Written By: Christian Jacobs
Ask 20 people what a meaningful life looks like and you’ll probably get 20 different answers, but certain answers will make virtually everyone’s list.
Most people would agree, for example, that a meaningful life includes something worth living for, maybe even worth dying for. A portion of a meaningful life would be devoted to something bigger, greater, grander than yourself. Something that inspires you, energizes you, pulls you forward – something that responds to your unique talent or touch, and ultimately makes a difference in the world around you.
A meaningful life would naturally bring more meaning, purpose, love, laughter, wonder, and adventure to your days. And, at the end of your journey you would look back on a life of significance, rather than regret – knowing in your heart that you left the world better than you found it. Knowing that you made a difference in the lives of others. Knowing that you got something wonderful out of it, and you gave something wonderful back.
That’s why I went to the FH Advocates Training Workshop in Pasadena to share my experience as an FH Advocate and an FH Foundation Board member, and that’s why I commit my time to raising awareness of familial hypercholesterolemia (FH). It is my purpose and it’s what I love to do.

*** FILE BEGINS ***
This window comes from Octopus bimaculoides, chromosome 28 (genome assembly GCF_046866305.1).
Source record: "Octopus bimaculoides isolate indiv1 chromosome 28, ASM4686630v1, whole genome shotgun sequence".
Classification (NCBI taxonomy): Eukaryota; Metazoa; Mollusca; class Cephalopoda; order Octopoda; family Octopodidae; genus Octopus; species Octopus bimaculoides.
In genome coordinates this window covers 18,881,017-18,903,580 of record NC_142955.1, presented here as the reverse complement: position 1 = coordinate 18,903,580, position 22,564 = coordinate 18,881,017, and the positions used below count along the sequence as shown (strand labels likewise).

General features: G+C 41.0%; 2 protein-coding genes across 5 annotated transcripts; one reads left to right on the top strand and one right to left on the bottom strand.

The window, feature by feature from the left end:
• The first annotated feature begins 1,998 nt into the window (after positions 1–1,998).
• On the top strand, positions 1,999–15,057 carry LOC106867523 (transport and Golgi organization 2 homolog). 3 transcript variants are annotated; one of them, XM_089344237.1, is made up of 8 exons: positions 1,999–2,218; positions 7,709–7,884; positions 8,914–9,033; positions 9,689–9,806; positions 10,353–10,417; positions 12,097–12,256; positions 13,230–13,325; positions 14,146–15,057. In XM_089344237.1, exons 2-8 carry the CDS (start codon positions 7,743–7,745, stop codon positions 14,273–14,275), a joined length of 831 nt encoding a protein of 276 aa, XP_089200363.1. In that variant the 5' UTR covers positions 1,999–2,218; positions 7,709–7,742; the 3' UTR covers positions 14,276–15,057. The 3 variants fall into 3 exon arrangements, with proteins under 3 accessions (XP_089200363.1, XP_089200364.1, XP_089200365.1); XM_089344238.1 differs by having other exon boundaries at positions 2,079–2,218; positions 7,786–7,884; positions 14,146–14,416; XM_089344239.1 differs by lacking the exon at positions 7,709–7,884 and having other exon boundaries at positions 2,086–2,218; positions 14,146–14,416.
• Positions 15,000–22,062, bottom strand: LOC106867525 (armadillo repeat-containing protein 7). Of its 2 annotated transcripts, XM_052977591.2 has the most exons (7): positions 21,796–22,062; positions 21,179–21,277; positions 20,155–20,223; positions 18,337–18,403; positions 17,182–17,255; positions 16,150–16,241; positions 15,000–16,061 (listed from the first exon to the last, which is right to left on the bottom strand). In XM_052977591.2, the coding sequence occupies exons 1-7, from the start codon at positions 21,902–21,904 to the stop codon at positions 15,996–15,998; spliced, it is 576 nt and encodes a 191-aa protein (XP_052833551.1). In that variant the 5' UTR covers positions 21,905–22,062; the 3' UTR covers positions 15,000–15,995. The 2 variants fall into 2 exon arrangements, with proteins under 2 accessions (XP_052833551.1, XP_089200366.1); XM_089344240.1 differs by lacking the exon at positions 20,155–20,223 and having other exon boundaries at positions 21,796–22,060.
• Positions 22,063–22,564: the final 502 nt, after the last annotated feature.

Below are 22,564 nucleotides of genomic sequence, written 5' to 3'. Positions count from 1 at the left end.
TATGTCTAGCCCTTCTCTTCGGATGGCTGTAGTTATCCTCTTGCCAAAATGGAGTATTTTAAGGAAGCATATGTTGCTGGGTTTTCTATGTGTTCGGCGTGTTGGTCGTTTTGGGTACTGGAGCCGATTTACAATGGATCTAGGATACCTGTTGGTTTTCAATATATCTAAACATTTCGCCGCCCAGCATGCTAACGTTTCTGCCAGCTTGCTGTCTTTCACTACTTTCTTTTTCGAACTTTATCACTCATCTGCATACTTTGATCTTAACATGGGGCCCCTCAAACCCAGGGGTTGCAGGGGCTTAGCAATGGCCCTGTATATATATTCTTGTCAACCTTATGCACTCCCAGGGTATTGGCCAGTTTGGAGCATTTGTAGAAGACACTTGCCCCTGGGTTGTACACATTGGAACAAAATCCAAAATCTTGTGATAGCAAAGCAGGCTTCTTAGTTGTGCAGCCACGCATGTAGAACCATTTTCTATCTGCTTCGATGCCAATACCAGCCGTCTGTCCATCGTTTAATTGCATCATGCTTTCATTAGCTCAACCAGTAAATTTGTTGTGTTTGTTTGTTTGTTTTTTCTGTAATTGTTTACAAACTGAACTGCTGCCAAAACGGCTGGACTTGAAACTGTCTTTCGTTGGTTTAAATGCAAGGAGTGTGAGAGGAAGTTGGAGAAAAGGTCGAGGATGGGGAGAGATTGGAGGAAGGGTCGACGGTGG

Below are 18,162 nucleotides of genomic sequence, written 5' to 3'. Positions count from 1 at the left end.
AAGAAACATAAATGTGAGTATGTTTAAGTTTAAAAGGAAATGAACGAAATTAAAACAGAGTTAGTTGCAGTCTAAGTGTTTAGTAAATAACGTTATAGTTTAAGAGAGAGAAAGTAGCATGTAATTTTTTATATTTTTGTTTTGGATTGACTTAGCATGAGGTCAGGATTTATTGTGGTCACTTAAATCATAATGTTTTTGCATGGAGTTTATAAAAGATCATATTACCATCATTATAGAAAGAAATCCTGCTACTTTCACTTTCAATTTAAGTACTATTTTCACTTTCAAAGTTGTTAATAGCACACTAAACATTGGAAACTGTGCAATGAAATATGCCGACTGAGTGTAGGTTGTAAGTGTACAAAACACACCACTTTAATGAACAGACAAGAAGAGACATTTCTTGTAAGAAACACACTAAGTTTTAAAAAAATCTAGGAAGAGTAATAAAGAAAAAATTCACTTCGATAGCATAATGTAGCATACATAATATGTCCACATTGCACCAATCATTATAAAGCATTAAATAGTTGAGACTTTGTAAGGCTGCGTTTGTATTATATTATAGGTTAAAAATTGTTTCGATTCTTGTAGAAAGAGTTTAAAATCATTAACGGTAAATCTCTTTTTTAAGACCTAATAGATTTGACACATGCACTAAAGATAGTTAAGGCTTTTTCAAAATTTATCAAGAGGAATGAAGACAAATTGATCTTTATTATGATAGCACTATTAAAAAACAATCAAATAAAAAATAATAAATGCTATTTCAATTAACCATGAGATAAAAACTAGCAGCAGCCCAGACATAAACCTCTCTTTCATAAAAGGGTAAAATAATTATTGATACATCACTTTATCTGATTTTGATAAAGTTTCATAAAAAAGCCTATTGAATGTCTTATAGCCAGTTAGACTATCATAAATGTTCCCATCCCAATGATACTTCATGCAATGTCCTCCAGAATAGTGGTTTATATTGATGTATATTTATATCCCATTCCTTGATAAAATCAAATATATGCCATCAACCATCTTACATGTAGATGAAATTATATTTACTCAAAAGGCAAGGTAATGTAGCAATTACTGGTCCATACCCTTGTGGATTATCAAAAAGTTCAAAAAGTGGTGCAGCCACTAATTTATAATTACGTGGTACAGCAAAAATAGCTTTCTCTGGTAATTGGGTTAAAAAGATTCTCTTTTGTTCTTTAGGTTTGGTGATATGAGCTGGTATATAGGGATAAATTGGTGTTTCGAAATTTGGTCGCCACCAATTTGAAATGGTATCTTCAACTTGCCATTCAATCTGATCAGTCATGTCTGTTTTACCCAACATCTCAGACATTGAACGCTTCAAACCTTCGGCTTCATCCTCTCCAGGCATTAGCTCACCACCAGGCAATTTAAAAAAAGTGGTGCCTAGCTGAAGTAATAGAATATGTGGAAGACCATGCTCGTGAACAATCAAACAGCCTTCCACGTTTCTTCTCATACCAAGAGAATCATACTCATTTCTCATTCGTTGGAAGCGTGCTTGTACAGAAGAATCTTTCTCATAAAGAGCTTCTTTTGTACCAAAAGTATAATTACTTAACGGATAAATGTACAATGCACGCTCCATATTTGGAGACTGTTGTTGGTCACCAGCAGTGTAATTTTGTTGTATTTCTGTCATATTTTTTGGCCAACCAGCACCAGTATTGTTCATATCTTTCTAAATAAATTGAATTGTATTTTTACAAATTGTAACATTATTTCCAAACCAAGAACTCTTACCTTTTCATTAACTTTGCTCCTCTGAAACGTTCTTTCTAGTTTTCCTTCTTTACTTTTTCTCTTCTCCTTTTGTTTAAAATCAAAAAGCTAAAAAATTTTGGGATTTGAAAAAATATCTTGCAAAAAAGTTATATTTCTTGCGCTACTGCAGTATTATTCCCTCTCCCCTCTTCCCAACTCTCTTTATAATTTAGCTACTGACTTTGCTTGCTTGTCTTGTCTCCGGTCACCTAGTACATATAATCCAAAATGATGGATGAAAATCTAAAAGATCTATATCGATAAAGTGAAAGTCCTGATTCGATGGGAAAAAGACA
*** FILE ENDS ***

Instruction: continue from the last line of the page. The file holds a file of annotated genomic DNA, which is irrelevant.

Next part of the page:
As someone who knows what it’s like to feel alone and isolated with no one to talk to, the weekend gave me, and others with FH, the chance to come together as family. It gave us the opportunity to not only cry together over similar experiences, but also bond together over how this experience together will help others living with FH.
This event was unique because many of the participants are affected by homozygous FH (HoFH) and we had the chance to meet on our own. It’s very rare that ten HoFH patients and caregivers are in one room together discussing how we will raise awareness and what our priorities are. We had this rare opportunity to come together to begin to build the HoFH Community.
I can’t express how much this weekend meant to me! It definitely lit a fire under me to work even harder at raising awareness of FH in my own community as well as nationwide. I will not stop volunteering my time and effort to The FH Foundation until that 10% diagnosed becomes 100%.
That’s what I will consider a meaningful life.